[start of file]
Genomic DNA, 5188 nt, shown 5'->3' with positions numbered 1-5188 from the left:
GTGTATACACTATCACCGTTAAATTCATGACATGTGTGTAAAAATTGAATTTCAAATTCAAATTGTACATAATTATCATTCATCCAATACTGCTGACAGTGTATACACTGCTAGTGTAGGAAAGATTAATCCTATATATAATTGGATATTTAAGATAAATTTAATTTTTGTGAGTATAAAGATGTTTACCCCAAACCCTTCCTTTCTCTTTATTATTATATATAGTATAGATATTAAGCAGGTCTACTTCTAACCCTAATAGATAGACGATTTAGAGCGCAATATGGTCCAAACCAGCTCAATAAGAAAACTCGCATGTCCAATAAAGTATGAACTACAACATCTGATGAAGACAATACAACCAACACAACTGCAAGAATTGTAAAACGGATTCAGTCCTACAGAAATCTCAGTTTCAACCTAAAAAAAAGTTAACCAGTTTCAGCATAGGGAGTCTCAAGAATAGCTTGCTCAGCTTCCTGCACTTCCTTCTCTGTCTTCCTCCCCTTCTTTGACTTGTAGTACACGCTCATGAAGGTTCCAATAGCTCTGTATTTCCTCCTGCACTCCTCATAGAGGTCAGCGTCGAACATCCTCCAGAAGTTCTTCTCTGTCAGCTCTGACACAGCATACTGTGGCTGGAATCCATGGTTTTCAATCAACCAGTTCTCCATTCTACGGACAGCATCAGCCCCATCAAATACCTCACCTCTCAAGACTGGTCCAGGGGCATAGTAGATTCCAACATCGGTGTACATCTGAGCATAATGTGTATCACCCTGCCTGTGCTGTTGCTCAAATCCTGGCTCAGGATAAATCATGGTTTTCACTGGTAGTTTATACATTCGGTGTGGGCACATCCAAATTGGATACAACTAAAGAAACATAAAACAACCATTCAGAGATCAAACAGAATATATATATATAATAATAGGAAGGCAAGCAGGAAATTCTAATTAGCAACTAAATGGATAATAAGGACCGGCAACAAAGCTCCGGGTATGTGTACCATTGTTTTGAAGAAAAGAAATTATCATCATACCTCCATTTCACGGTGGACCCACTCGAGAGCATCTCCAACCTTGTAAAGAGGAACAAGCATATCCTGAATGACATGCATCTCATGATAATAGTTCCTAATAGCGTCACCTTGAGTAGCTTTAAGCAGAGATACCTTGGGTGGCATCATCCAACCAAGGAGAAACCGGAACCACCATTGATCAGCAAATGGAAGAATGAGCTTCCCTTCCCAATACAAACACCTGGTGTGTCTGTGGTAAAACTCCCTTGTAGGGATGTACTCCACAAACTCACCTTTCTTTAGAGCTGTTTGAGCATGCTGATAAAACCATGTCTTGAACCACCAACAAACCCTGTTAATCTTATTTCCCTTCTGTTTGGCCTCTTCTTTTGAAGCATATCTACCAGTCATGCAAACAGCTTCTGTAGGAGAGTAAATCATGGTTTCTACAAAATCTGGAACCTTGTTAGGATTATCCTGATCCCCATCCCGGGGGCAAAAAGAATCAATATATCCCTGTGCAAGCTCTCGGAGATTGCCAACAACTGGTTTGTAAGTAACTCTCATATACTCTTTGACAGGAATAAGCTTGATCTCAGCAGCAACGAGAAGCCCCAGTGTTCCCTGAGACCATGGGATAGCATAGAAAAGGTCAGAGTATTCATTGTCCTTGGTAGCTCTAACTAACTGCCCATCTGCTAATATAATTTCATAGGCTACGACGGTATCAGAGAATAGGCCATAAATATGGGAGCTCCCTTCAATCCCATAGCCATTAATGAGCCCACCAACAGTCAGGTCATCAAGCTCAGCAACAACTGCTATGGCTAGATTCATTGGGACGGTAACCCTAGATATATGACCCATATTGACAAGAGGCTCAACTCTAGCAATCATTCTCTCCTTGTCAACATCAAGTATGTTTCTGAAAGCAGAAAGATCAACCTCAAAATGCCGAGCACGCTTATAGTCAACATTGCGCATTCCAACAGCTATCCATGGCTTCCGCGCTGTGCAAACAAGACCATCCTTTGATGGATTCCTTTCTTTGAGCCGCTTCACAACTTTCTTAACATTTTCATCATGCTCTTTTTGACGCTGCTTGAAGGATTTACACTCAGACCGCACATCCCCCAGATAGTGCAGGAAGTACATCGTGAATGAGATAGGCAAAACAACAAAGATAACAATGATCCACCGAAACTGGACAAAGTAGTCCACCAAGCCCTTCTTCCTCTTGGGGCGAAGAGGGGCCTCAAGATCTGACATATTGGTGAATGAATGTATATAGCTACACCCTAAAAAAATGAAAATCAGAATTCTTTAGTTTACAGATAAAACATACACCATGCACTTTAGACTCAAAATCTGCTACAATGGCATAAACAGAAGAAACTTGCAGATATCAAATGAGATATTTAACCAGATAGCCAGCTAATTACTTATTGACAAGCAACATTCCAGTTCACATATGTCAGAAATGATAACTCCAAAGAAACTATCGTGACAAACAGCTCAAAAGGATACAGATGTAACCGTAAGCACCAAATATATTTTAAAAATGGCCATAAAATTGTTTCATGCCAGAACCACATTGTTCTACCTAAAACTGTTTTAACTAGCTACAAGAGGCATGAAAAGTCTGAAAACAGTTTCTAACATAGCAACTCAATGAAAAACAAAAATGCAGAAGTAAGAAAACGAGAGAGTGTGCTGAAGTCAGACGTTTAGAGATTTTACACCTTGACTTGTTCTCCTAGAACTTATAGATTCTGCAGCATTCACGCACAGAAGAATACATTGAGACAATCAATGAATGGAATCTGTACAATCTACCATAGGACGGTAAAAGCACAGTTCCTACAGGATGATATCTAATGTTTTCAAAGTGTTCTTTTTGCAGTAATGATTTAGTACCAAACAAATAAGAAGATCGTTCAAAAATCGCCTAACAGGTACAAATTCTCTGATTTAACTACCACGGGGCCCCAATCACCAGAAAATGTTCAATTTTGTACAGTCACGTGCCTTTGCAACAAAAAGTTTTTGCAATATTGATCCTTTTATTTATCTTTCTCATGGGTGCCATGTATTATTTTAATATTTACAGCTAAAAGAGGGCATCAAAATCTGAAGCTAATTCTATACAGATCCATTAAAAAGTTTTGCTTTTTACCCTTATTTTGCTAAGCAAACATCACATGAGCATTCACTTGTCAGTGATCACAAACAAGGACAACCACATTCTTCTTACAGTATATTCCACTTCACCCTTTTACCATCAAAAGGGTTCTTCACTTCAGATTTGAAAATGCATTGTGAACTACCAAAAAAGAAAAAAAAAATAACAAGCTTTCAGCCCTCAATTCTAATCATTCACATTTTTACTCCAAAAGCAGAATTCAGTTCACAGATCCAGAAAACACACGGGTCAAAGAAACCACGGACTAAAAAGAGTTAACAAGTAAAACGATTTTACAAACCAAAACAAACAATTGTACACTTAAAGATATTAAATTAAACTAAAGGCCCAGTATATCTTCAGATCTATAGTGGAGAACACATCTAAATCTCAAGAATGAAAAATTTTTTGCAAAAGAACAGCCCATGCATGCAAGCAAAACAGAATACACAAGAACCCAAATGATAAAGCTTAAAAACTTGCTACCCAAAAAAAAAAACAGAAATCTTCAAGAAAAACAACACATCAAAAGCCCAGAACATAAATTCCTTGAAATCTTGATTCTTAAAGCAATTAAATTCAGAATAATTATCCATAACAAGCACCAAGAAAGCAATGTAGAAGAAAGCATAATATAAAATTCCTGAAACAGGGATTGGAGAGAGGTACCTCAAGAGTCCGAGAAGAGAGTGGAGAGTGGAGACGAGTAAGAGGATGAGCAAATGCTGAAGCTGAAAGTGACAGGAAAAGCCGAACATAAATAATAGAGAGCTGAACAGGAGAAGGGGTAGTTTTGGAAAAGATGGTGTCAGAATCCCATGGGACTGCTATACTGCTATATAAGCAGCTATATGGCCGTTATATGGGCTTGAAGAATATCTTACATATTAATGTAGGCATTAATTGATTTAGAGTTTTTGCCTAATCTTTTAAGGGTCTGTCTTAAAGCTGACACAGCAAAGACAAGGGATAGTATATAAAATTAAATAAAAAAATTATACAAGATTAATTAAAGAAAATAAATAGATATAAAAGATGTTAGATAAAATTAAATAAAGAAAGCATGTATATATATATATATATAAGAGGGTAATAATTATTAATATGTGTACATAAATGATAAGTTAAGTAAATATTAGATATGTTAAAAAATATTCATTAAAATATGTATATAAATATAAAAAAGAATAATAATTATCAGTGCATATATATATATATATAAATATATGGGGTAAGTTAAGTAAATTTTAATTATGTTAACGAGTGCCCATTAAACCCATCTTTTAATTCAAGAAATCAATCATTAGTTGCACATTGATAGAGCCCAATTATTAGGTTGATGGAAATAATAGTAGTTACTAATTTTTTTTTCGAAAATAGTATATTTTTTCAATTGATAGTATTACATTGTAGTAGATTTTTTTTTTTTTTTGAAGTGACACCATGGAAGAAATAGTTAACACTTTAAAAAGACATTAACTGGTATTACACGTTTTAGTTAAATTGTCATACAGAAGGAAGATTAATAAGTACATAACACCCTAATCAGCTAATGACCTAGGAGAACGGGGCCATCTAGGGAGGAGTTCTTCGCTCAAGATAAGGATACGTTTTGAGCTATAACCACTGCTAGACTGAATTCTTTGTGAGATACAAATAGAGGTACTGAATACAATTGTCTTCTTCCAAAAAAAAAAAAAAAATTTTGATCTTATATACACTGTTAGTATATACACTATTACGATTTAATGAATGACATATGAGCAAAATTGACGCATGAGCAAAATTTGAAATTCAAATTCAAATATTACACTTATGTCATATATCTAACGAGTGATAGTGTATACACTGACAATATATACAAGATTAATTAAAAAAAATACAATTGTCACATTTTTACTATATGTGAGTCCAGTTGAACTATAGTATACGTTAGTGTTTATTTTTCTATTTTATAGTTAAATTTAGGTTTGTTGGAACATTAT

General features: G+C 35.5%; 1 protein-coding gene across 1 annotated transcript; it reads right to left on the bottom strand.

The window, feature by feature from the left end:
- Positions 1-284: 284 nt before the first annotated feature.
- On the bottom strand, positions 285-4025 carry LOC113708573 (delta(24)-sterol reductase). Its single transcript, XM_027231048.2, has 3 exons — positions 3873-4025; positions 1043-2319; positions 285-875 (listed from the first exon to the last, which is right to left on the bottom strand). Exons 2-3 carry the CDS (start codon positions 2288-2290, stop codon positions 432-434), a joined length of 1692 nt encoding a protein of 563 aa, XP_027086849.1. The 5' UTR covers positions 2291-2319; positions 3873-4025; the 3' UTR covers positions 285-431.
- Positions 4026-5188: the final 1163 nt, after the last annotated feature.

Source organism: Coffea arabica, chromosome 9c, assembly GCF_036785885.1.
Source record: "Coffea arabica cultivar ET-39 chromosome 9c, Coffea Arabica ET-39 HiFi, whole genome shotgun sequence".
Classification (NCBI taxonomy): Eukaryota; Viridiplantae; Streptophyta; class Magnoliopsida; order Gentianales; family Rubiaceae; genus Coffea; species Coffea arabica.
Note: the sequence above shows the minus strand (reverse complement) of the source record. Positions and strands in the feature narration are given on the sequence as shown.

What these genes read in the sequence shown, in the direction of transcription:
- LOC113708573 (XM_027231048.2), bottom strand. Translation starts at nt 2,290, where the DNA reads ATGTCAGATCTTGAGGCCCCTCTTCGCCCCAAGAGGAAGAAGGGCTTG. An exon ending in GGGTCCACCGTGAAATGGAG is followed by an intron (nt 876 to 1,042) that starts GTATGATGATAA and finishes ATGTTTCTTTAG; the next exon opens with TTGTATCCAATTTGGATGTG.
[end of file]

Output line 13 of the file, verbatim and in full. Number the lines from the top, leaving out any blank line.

- LOC113708573 (XM_027231048.2), bottom strand. Translation starts at nt 2,290, where the DNA reads ATGTCAGATCTTGAGGCCCCTCTTCGCCCCAAGAGGAAGAAGGGCTTG. An exon ending in GGGTCCACCGTGAAATGGAG is followed by an intron (nt 876 to 1,042) that starts GTATGATGATAA and finishes ATGTTTCTTTAG; the next exon opens with TTGTATCCAATTTGGATGTG.